The Home Office is hoping to drive up standards in the private rented sector in Bristol by handing £321,750 to Bristol City Council to help target rogue landlords and better protect tenants across the city.
The funding, which comes from the Controlling Migration Fund, is designed to boost conditions in the sector over the next two years by enabling the council to conduct intelligence work to identify and target criminal landlords in the city, and take enforcement action where necessary.
The council plan to make around 1,200 property inspections over the next two years but is urging tenants to come forward if they have concerns about the condition of their private rented properties, which they have not been able to resolve with their landlord.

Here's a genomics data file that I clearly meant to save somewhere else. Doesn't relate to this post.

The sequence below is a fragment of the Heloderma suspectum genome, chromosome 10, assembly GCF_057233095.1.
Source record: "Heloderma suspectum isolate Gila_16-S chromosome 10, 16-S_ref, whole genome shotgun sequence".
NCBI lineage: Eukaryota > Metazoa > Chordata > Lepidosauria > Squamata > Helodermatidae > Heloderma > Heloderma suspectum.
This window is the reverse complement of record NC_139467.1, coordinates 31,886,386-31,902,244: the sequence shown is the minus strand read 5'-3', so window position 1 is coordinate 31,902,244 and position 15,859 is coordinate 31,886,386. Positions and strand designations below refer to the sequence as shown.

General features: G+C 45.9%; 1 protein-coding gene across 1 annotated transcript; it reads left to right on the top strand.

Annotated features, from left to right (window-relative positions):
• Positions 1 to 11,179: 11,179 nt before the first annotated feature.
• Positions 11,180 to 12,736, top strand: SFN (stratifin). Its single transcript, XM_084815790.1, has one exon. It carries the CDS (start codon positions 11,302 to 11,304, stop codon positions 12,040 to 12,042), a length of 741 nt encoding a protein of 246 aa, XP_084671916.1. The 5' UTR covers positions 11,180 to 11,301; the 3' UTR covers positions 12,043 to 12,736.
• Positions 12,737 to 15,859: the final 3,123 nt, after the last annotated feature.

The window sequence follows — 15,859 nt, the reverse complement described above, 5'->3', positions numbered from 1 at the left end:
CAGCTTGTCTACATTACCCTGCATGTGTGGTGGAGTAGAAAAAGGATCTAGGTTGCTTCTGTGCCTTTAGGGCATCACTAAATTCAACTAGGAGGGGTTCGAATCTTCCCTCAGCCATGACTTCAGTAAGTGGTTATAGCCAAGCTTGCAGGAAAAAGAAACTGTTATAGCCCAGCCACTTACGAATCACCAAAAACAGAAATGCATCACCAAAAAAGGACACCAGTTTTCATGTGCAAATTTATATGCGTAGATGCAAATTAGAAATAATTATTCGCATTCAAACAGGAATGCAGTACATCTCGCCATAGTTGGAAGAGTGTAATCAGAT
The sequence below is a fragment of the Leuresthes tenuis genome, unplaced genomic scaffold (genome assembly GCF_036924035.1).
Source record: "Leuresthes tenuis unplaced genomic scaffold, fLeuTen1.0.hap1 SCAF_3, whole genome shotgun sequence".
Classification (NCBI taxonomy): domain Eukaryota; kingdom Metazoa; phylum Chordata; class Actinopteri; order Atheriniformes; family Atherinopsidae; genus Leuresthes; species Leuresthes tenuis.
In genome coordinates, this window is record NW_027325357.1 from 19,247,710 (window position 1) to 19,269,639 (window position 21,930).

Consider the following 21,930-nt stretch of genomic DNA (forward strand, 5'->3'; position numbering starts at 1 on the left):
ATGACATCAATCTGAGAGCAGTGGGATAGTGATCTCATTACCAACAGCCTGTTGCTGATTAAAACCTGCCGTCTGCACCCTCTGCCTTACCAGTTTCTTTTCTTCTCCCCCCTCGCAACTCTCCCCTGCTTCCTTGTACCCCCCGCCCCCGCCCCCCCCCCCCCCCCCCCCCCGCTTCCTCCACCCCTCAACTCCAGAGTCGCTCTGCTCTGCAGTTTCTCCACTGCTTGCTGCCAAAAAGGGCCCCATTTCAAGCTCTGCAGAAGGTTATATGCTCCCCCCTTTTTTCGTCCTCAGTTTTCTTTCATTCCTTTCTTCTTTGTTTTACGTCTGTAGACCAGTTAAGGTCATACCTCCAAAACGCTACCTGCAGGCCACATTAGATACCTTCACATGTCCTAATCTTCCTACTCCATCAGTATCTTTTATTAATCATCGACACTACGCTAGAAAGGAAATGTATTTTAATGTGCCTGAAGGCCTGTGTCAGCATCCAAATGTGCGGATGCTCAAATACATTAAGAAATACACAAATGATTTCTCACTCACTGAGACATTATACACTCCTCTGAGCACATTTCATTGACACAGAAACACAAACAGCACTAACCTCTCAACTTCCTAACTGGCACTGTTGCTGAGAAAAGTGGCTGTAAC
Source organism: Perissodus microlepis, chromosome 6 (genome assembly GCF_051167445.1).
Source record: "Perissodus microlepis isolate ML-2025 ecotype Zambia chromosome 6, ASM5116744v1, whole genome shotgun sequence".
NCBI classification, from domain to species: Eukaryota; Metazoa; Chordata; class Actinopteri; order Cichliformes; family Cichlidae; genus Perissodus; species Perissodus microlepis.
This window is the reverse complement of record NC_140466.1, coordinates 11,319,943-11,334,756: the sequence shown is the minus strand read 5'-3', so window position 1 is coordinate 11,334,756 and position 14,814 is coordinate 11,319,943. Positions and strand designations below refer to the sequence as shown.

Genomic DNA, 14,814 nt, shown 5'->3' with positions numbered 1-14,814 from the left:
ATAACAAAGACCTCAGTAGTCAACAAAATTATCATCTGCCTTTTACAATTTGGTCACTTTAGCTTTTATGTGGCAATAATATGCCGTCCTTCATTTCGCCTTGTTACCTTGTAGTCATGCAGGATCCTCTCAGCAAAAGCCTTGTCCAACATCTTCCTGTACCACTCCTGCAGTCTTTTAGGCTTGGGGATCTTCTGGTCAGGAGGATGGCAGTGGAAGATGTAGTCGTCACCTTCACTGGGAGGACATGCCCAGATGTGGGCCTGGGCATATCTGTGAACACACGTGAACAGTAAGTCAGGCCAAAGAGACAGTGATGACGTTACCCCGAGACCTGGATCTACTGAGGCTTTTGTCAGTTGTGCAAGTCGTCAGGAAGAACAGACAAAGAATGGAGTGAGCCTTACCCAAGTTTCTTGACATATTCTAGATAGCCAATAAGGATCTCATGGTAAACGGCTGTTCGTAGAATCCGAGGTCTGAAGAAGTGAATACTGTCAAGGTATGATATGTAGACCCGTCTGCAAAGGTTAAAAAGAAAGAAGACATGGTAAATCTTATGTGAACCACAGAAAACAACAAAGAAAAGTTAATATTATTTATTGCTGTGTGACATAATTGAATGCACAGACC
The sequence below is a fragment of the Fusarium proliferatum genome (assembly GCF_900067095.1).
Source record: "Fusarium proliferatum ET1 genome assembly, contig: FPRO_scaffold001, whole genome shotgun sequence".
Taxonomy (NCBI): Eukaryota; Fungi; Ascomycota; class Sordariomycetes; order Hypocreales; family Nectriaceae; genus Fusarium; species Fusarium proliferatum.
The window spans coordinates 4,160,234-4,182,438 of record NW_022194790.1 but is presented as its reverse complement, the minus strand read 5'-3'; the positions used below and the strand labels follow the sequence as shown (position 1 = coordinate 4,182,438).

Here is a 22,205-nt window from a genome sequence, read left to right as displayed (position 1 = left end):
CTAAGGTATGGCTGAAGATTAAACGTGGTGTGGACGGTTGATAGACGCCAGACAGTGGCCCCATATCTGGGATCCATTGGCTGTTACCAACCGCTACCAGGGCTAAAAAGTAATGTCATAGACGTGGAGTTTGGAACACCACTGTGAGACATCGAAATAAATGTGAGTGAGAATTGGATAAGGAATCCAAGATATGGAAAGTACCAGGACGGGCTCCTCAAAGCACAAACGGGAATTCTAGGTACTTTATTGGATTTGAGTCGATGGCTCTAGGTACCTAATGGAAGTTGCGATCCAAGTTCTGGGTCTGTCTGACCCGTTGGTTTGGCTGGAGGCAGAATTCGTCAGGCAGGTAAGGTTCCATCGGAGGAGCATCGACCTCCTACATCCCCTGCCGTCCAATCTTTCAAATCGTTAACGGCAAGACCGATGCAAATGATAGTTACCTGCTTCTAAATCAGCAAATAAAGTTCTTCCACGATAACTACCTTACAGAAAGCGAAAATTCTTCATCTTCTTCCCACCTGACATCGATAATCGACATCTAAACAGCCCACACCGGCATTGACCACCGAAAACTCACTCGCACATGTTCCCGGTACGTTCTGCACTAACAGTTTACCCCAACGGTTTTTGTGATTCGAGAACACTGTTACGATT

The council’s private housing team will work with partners, including Avon and Somerset Police and Immigration Compliance Enforcement (ICE), to identify properties where there are likely to be high levels of exploitation and trafficking.
In 2016 the council was awarded money from the Department for Communities and Local Government (DCLG) to carry out similar work targeting criminal landlords. During this time the private housing team inspected 153 individual properties, served 20 enforcement notices and carried out four prosecutions.
Paul Smith, cabinet member for homes, said: “Across the city people are finding it increasingly difficult to access decent, affordable homes.
“In Bristol we are working hard to tackle criminal landlords and through this extra funding, we expect to see a reduction in the number of these criminal landlords letting out poor quality accommodation and exploiting tenants.
“Making sure that everyone in Bristol has a safe, comfortable place to call home, is one of our key priorities, and we are doing all we can to make this a reality. We intend to use all enforcement powers at our disposal where appropriate.”